downtown retail development

here’s something extracted from the newdowntown mailing list archives, which is only open to members. (i’m not sure why, considering membership is not moderated, and yahoo! groups castrates email addresses in the messages.)

In reference to the question about a program for vacant's a brief summary of the program and its goals.

The Historic Downtown Los Angeles Retail Project and the Downtown Amenities Group Convened by Mayor Hahn's Office of Economic Development, the Downtown Amenities Group is a working group of Downtown LA stakeholders (City Council staff, City department staff, the LA Conservancy, property owners, retail consultants, residents, etc.) who seek to attract new retail and other amenities to Downtown vacancies. While Downtown welcomes major-credit anchor tenants, we believe that Historic Downtown's success as a thriving, 24-hour community for residents, tourists, business, and others is ultimately dependent on the creation of small retail/service/entertainment/arts establishments.

With a philosophy that "occupied storefronts build a neighborhood," we seek to attract unique amenities to Downtown Los Angeles vacancies. As a result of the work of the Downtown Amenities Group, the City created the Historic Downtown Los Angeles Retail Project, also known as the Targeted Retail Initiative.

This is a City program administered by the Community Development Department (CDD) with input and oversight provided by the Mayor's Office of Economic Development and other Downtown stakeholders. This program has contracted with VEDC to provide a project manager/retail consultant and a project assistant whose sole mission is to attract, retain and expand street-level retail and other small businesses to Historic Downtown. The primary service area is between 3rd and 9th Streets to the north and south, and Main and Hill Streets to the east and west. Minority and women-owned firms are also a focus of this project. The consultant team will assist with site location, business plans, marketing, inventory issues, access to capital and financing issues.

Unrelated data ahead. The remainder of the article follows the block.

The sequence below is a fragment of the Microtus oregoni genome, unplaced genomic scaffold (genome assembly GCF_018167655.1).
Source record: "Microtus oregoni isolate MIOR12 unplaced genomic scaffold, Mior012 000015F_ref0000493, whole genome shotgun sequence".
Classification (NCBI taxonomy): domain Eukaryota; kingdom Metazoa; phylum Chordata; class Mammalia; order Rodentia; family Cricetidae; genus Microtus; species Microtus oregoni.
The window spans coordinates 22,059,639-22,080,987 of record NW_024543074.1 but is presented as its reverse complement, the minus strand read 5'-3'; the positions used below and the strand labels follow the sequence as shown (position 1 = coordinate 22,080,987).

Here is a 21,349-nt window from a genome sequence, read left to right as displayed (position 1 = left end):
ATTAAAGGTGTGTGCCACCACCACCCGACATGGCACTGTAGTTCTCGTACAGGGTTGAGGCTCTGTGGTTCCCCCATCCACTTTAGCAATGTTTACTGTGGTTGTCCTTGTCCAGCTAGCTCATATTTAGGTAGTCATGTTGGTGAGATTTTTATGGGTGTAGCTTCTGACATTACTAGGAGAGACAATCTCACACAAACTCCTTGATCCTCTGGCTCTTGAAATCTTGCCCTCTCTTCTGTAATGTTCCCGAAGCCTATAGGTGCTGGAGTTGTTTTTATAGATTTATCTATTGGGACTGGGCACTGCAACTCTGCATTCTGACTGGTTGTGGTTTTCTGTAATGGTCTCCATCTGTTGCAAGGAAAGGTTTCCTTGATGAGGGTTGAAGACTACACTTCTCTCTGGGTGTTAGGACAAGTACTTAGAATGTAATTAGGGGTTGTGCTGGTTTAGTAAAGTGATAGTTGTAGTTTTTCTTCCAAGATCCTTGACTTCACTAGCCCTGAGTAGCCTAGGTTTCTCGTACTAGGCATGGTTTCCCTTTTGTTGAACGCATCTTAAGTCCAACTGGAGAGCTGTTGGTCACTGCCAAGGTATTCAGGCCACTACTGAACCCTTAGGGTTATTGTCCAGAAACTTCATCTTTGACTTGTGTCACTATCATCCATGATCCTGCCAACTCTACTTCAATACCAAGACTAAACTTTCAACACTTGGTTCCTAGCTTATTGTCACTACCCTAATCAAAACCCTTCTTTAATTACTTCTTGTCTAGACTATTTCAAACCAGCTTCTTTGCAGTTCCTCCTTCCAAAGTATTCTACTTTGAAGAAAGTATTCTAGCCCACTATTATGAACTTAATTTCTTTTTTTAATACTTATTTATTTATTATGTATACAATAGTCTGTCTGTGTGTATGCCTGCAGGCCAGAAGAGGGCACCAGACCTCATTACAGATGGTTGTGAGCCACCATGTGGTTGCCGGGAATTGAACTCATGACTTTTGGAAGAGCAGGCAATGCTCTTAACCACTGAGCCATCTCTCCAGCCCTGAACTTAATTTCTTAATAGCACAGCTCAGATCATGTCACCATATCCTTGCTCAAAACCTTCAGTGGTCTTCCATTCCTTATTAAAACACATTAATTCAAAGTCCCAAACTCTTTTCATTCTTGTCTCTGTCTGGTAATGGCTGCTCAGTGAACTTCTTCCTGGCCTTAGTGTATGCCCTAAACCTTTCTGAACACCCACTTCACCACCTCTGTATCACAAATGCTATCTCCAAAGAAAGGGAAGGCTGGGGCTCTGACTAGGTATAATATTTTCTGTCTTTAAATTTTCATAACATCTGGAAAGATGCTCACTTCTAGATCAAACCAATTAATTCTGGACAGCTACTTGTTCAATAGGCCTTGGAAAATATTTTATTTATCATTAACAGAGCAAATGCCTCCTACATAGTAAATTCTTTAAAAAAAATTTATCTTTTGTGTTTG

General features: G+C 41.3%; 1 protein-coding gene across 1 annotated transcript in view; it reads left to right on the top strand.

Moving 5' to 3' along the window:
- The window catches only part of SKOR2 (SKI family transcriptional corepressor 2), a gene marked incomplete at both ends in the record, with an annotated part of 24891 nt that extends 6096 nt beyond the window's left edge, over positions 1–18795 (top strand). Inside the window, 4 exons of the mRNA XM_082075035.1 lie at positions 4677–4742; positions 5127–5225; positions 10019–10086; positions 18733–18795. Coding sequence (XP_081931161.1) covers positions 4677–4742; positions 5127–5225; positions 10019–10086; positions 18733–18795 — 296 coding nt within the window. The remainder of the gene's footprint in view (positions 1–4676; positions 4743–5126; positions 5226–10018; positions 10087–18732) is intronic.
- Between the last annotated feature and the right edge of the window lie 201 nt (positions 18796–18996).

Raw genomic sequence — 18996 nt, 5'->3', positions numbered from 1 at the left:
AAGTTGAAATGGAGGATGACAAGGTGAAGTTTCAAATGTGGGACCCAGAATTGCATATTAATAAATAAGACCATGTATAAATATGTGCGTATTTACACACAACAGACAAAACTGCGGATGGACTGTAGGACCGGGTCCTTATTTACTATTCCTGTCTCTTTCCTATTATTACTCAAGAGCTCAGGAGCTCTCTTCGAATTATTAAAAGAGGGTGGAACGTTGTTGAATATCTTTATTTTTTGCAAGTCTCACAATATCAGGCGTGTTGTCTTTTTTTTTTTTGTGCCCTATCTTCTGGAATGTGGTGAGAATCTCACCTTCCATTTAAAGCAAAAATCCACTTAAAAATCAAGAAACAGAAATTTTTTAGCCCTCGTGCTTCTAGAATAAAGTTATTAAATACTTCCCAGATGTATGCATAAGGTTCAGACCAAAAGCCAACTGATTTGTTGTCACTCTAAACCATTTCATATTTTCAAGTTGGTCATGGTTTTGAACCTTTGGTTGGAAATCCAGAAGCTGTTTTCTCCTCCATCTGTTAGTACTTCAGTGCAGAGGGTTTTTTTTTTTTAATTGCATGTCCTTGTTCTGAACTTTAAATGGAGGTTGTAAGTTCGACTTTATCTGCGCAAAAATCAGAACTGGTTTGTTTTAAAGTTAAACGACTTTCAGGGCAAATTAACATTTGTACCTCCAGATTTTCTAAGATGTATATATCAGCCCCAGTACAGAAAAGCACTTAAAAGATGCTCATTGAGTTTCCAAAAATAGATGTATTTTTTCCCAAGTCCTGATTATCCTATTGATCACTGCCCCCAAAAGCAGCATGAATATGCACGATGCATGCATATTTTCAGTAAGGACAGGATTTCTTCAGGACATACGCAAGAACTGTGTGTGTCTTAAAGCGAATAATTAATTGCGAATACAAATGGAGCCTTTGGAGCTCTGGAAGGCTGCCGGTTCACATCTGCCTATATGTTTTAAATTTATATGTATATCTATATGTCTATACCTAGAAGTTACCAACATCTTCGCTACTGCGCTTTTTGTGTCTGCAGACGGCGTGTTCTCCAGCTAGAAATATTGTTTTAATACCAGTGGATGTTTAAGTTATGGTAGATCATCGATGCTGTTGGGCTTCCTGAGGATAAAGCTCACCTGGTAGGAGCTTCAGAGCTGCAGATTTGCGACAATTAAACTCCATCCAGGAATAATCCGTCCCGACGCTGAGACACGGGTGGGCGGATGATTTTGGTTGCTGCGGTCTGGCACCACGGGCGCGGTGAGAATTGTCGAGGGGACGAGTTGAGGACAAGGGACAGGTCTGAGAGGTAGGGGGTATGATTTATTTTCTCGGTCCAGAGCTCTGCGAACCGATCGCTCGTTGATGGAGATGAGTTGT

The Mayor's Office of Economic Development provides permitting assistance, identification of possible financial resources and City incentives, and other facilitation on an as needed basis. Services are available to new businesses, businesses interested in relocating within the project area, and existing businesses within the project area.

The Historic Downtown Retail Project has opened a Downtown office location at 315 W. 9th St. (at Hill St). The project currently has nearly 40 clients and is pursuing relationships with additional clients. The project team has also hosted or co-hosted several workshops in Historic Downtown to promote business opportunities to new and existing businesses. A comprehensive Historic Downtown marketing and business attraction package is in development and will be complete in late November 2004. A City-funded loan loss reserve program for these businesses is also in development. This program will largely be used to leverage financing for tenant improvements for small businesses within the project area.

The Downtown Amenities Group and the Historic Downtown Los Angeles Retail Project also work collaboratively with the Gallery Row Organization, which is a separate group that is focused on attracting galleries and related uses to Historic Downtown.

For more information and/or consulting services, please contact Warren Cooley or Audrey Madrigal with the Historic Downtown Los Angeles Retail Project at 213-488-3599.

For permit facilitation and assistance with City departments, please contact Tara Devine, Downtown LA Economic Development Representative for Mayor James K. Hahn, at

there’s a tiny bit of other info about the targeted retail program and other los angeles business incentive programs on the city website.

this week’s los angeles citybeat has another article about the maybe-downtown-boom. a quote that jumped out at me: “Already, Gilmore [developer of the old bank district, where i live] says he’s inundated with retailers who want to put shops, cafés, and bars of all types in the ground floors of his buildings.” that would explain the empty storefronts in the continental and hellman buildings. (but warung café did finally open, although inexplicably only for breakfast and dinner at first. it seems like they’ve avoided the one time of day when there’s a chance they’d draw a healthy crowd.)

the video store is an idea that haunts me. maybe i should start playing the lottery.

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